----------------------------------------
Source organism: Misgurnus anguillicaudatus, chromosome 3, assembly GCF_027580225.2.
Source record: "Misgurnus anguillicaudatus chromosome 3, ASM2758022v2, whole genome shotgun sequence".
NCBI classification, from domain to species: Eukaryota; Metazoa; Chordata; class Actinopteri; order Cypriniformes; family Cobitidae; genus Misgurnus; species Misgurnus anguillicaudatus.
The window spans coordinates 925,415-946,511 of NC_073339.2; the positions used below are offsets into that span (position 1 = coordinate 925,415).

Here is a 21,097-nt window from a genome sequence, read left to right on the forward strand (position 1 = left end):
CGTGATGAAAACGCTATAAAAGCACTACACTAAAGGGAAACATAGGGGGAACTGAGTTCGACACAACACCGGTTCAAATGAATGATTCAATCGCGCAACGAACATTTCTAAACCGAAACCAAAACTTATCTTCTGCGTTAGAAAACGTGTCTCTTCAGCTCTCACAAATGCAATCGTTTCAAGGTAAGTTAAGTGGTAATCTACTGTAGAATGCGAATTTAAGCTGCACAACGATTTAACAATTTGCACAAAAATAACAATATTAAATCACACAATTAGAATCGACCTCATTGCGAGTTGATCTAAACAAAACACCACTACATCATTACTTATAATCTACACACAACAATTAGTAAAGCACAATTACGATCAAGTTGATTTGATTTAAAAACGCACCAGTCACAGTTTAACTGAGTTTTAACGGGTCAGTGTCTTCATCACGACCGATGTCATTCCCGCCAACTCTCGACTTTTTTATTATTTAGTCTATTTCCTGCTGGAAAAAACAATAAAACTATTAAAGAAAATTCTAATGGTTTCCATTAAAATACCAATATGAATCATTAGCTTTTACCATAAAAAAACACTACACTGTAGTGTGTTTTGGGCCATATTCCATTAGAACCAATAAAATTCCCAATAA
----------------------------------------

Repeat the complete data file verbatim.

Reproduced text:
Source organism: Misgurnus anguillicaudatus, chromosome 3, assembly GCF_027580225.2.
Source record: "Misgurnus anguillicaudatus chromosome 3, ASM2758022v2, whole genome shotgun sequence".
NCBI classification, from domain to species: Eukaryota; Metazoa; Chordata; class Actinopteri; order Cypriniformes; family Cobitidae; genus Misgurnus; species Misgurnus anguillicaudatus.
The window spans coordinates 925,415-946,511 of NC_073339.2; the positions used below are offsets into that span (position 1 = coordinate 925,415).

Here is a 21,097-nt window from a genome sequence, read left to right on the forward strand (position 1 = left end):
CGTGATGAAAACGCTATAAAAGCACTACACTAAAGGGAAACATAGGGGGAACTGAGTTCGACACAACACCGGTTCAAATGAATGATTCAATCGCGCAACGAACATTTCTAAACCGAAACCAAAACTTATCTTCTGCGTTAGAAAACGTGTCTCTTCAGCTCTCACAAATGCAATCGTTTCAAGGTAAGTTAAGTGGTAATCTACTGTAGAATGCGAATTTAAGCTGCACAACGATTTAACAATTTGCACAAAAATAACAATATTAAATCACACAATTAGAATCGACCTCATTGCGAGTTGATCTAAACAAAACACCACTACATCATTACTTATAATCTACACACAACAATTAGTAAAGCACAATTACGATCAAGTTGATTTGATTTAAAAACGCACCAGTCACAGTTTAACTGAGTTTTAACGGGTCAGTGTCTTCATCACGACCGATGTCATTCCCGCCAACTCTCGACTTTTTTATTATTTAGTCTATTTCCTGCTGGAAAAAACAATAAAACTATTAAAGAAAATTCTAATGGTTTCCATTAAAATACCAATATGAATCATTAGCTTTTACCATAAAAAAACACTACACTGTAGTGTGTTTTGGGCCATATTCCATTAGAACCAATAAAATTCCCAATAA